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In the UK grants are available from The Department for Business, Enterprise and Regulatory Reforms (BERR) Low Carbon Building Programme for various forms of renewable energy including solar photovoltaic, wind turbines, small scale hydro, solar water heating, heat pumps and bioenergy.

The programme will also fund renewable CHP, micro CHP and fuel cells. This allows some of the cost to be offset by the government and allows sustainable forms of energy production to compete with cheaper non-sustainable fuels and methods.

There is increasing demand for a proper feed-in tariff or buy-back system to guarantee the owner a price for any excess electricity they might generate. This would encourage people to set up systems in order to make money, and act as a kind of investment.

The suggested feed-in tariff (FIT) values renewables at up to ten times 'normal' energy, which is fair as grid electricity also subject to hidden huge subsidies in creation of energy infrastructure such as power stations, grids, etc.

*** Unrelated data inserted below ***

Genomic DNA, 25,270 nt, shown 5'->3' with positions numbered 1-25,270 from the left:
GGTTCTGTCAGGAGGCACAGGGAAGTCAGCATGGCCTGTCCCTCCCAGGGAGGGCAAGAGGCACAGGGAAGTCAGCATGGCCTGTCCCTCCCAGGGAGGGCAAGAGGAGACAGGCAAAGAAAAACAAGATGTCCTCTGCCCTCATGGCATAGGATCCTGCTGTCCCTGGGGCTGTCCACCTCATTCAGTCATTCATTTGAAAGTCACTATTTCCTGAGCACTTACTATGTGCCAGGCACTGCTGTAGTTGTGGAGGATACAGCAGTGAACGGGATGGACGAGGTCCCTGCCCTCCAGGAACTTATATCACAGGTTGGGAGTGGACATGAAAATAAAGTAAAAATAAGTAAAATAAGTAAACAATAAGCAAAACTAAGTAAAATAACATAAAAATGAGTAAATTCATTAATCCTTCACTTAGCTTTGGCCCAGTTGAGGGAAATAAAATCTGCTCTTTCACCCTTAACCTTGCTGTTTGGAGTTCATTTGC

Reducing energy consumption will reduce our impact on the planet, however the need for energy will always be there. Using more renewable and sustainable energy is a practical and viable method of reducing the amount of carbon and other greenhouse gases in the atmosphere as well as reducing the running cost of the building.

With conventional energy prices consistently rising there has never been a better time to take advantage of renewable and sustainable energy sources.

This takes place in Germany where 300,000 microgeneration systems have been installed in the last three years. This compares to 1100 solar PV systems in the whole of the UK running during 2006, and about 270 installed in all of 2007. Only 2% of the UK's energy is from renewables, sdespite huge potential capacity for wind, tidal and wave power.

Britain is the worst performer for renewables in Europe, except Malta and Luxembourg. Germany has 237 times the UK's capacity, 3,800 MWp compared to 16 MWp.